For the message about the cross is foolishness to those who are perishing, but to us who are being saved it is the power of God. — 1 Corinthians 1:18

I remember the day well, etched in my memory. Karen and I had just finished our morning coffee and shared our plans for the day. It was a Tuesday, production day, so my tasks were simple — write, re-write, edit and paginate the latest issue of the Reveille/Between the Lakes, a routine that would consume most of the day and night and into the wee hours of the next morning. Karen had a date with the dust mop and vacuum. Cleaning and polishing was on her agenda.

For some reason, I had to go upstairs. As I rumbled back down, I was expecting to hear Bon Jovi or DirecTV’s Malt Shop Oldies blaring, but instead caught Karen staring at the television, her coffee cup pressed to her mouth but not drinking.

“What’s wrong, hon?” I asked, and without moving a muscle she told me a plane had just crashed into one of the World Trade Center towers in New York City. We just stood there in disbelief, trying along with the rest of the world to figure out just what was happening that fateful morning 11 years ago. I managed to get the coffee cup away from her, and we hugged as we watched the smoke plume around the building. Just after 9 a.m. — about 10 minutes into our viewing — a second plane crashed into the south face of the south tower. We both gasped at the sight and just held each other tight through tear-filled eyes. We knew right then and there, one plane could have been an accident, but not two. Terrorism had hit our shore. This was our Dec. 7, our “day of infamy.”

In quick succession reports came in about a third plane crashing into the Pentagon, quick evacuations of federal buildings in Washington and a fourth plane down in the Pennsylvania countryside southeast of Pittsburgh.

The day was surreal. County and municipal buildings closed shortly after federal and state building were ordered shut down. A primary election was postponed. The two prisons in our county shifted to a higher level of security with armed guards at the entrances. Schools cancelled after-school activities. Businesses closed early. Churches opened for public and private prayer services. Evening meetings were cancelled.

I managed to get a paper out that week, but each time I passed the television I stopped for an update and a hug. Karen didn’t do any housework.

Friday, the National Day of Remembrance, Karen and I attended a noontime service. As the bell tolled at United Methodist Church of Waterloo, we held hands with friends and strangers. One of those former strangers, Jan Marquart, summed it best by saying the key now was “to pray … and trust in God.” She added, “We have to give what we can and learn to love one another again.”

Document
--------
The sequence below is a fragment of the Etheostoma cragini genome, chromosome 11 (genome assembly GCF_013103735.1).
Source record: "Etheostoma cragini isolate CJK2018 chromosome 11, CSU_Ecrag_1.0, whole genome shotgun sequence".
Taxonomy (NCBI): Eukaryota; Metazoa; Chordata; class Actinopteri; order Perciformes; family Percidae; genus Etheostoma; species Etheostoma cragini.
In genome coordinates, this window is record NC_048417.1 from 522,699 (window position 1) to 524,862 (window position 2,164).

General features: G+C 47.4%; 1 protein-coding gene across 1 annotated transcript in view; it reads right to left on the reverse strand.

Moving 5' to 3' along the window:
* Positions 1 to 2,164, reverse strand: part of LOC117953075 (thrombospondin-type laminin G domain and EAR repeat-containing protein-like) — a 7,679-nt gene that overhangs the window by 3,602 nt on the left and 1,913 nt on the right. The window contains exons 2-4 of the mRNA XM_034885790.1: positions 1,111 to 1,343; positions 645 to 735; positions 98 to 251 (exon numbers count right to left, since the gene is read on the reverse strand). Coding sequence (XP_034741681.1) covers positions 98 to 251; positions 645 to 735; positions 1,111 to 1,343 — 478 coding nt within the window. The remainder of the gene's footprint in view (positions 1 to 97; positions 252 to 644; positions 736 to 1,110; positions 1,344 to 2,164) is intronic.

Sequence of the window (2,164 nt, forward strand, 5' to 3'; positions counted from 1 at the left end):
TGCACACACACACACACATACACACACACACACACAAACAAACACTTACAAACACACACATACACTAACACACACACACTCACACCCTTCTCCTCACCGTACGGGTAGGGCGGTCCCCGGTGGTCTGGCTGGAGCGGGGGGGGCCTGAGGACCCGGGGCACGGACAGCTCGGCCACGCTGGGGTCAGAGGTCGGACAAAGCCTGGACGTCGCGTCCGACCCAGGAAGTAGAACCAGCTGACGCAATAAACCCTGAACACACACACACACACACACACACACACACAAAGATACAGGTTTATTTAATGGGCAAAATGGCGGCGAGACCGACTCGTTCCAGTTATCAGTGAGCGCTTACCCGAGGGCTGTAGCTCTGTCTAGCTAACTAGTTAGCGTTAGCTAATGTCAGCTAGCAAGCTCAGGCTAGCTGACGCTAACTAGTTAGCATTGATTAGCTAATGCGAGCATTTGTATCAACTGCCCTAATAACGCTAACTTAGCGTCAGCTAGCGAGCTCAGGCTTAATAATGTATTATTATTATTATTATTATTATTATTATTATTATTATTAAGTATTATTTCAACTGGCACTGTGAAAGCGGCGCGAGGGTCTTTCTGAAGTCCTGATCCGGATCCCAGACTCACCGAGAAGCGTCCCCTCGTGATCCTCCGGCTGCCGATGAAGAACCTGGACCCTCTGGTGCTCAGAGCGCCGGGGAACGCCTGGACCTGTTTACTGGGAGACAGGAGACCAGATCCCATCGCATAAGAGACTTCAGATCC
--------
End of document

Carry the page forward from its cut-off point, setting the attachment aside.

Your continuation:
Over those few days, there were no Democrats or Republicans, no conservatives or liberals, no blacks or whites, no gays or straights … just Americans reeling from a gut punch.

I can’t say I knew any of the victims in New York, Washington or Pennsylvania or their families. But I do know there were many reports of victims calling family members that morning to say “I love you” one last time. This morning, I made sure to tell my family and closest friends I loved them. It’s a habit we should get into … every day.

The sobering aftermath of the events of 11 years ago is the realization every day could be our last, so we must make every day count. Live and love like today is all you have, because some day it will be.

As Ron Hutchraft stated on this day, “Be ready for eternity whenever it comes. More than anything, I think that’s what screamed — and still screams — to me from the rubble of Ground Zero. We just can’t count on tomorrow.”

Which brings me to Paul’s comment to the Corinthians. The simple sentence was part of Sunday’s reading. I knew it had to be shared … at the time I didn’t know how. In the aftermath of the terrorist attack, many of us — Karen and I included — sought comfort with our God. To unbelievers, that’s just foolishness … but to us who are being saved it is the power of God.

We have to use that power, not silently, but as a witness to show our friends and relatives what we know about what Jesus did on the cross for us and for them. Give them a chance to live — forever.

THOUGHT TO REMEMBER: You cannot give God thanks and stay down and discouraged.

About wisdomfromafather

I'm just an ordinary guy walking along the journey of life.
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